haggis

Now, here’s a word that has a definite flavour to it! Even people who have never tasted its object are likely to know of it: the great Scottish dish, Scotland’s contribution to world cuisine. Robert Burns wrote a humorous ode to it in language even chewier than its subject. But many people are loath to actually try haggis; they see this bulging sheep gut filled with a mixture that they have long been assured is the culinary equivalent of bagpipe music (certainly both require a good set of lungs). Actually, it is quite savoury, more so than many a sausage, and has a very nice texture, thanks in part to the cut oats that bind it. The word, too, may seem off-putting, but give it a taste and you might like it. Admittedly, it brings notes of hag, haggard, and haggle – words also consistent with stereotypes of Scots – but any word with a gg in the middle is likely to have at least a slight silly or happy overtone (you giggle? bugger off). Huggies is not so far off. It also makes a vocal gesture similar to a kiss and I guess – starting back in the throat, stopping at the velum and bouncing to an alveolar fricative. And it starts with a sigh and ends with a hiss. And then there’s Paul Haggis (no relation), who has certainly written and directed many TV shows and movies that are rather to many people’s tastes. Of course, he’s not Scottish. But, then, neither is the word haggis originally – nor its referent. The word is commonly thought by etymologists to have come from a word meaning “hack” or “chop,” though there is disagreement whether the word it comes from is Scandinavian or Norman French, and haggis was actually a popular dish in England up to around 1800 (as it happens, Burns wrote his “Ode to a Haggis” not all that long before then). In fact, a more native Scottish invention would be the deep-fried Mars bar (a.k.a. Mars bar in batter), which was invented in Stonehaven (where Burns holidayed two centuries earlier) and is well in keeping with the modern Scots tradition of battering and deep-frying almost anything, including pizza… and, of course, haggis.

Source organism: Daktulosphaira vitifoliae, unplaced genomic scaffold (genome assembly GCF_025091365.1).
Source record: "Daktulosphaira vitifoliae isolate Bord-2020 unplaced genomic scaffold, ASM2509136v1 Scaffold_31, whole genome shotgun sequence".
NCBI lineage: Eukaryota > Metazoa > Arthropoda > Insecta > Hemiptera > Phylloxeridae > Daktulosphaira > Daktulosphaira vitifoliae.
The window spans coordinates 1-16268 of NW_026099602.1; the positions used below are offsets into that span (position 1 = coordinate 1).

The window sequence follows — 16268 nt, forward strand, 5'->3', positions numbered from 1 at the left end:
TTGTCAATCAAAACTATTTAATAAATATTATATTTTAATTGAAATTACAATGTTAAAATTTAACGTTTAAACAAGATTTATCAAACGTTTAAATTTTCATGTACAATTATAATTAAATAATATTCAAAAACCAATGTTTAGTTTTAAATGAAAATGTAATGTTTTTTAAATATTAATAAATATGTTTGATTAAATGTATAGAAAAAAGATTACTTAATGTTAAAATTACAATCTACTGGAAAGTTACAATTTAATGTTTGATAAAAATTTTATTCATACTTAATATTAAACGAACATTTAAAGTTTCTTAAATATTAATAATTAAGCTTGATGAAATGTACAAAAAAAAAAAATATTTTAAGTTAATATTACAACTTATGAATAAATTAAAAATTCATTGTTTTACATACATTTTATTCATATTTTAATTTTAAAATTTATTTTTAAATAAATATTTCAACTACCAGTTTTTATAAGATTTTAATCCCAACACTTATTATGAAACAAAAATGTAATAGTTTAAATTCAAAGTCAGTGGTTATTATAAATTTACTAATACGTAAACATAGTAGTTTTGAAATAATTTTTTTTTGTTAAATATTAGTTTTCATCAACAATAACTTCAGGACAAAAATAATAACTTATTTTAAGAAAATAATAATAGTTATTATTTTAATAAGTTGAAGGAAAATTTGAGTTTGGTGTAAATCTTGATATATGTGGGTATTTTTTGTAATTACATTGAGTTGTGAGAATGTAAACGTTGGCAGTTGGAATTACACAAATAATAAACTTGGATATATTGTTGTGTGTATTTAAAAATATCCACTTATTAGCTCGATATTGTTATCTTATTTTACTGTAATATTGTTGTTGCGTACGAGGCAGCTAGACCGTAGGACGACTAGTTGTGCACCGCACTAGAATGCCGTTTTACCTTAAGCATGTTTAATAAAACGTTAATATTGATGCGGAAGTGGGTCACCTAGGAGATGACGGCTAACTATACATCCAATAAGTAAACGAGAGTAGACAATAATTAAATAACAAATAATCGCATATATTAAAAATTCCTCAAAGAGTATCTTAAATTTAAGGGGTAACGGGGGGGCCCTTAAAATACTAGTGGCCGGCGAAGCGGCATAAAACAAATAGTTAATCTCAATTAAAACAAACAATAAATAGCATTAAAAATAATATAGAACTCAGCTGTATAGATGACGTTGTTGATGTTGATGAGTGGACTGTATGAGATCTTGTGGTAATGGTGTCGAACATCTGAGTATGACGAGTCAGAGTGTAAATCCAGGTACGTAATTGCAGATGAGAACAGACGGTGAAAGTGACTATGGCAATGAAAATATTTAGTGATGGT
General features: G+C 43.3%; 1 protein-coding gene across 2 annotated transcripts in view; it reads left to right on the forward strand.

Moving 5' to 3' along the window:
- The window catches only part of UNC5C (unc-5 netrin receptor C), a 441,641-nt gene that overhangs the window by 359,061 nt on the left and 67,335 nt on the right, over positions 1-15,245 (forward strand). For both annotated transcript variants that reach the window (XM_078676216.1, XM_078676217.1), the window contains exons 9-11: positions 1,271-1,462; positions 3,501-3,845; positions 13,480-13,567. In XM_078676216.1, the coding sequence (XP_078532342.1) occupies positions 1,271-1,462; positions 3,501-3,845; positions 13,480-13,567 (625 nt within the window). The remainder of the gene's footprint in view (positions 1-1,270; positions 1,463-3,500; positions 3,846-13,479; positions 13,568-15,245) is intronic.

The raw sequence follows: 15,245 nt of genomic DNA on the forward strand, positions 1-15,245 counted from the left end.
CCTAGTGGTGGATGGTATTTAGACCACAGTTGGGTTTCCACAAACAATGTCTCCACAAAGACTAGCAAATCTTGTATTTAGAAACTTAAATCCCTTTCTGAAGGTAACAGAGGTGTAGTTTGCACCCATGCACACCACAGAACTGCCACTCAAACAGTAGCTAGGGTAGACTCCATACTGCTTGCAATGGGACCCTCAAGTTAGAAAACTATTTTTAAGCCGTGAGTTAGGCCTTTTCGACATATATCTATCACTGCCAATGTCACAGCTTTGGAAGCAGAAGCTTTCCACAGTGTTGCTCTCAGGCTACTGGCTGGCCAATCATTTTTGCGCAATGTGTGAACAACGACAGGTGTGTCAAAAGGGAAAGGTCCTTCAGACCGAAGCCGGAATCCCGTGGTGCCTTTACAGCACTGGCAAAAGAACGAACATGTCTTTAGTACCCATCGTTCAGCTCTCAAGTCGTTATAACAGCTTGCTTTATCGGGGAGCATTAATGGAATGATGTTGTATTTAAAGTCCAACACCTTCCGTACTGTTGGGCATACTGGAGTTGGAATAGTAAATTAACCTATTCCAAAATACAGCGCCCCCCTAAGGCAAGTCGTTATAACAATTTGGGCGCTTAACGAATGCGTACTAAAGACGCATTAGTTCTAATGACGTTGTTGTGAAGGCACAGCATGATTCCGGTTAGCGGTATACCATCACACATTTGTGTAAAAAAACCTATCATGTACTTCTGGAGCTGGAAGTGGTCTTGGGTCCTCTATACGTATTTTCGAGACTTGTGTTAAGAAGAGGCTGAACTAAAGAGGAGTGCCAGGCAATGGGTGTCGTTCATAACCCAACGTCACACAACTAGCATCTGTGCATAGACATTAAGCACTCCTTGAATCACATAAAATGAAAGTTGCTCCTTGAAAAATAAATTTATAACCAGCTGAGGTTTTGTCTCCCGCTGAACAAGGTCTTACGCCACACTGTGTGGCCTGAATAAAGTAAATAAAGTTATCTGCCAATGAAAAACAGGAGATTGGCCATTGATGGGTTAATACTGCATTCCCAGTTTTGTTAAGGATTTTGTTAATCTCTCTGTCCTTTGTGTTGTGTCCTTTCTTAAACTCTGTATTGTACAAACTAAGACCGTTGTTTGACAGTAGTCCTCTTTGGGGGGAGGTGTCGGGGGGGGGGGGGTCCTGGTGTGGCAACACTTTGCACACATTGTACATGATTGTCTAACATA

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One response to “haggis

  1. Pingback: mulligatawny | Sesquiotica

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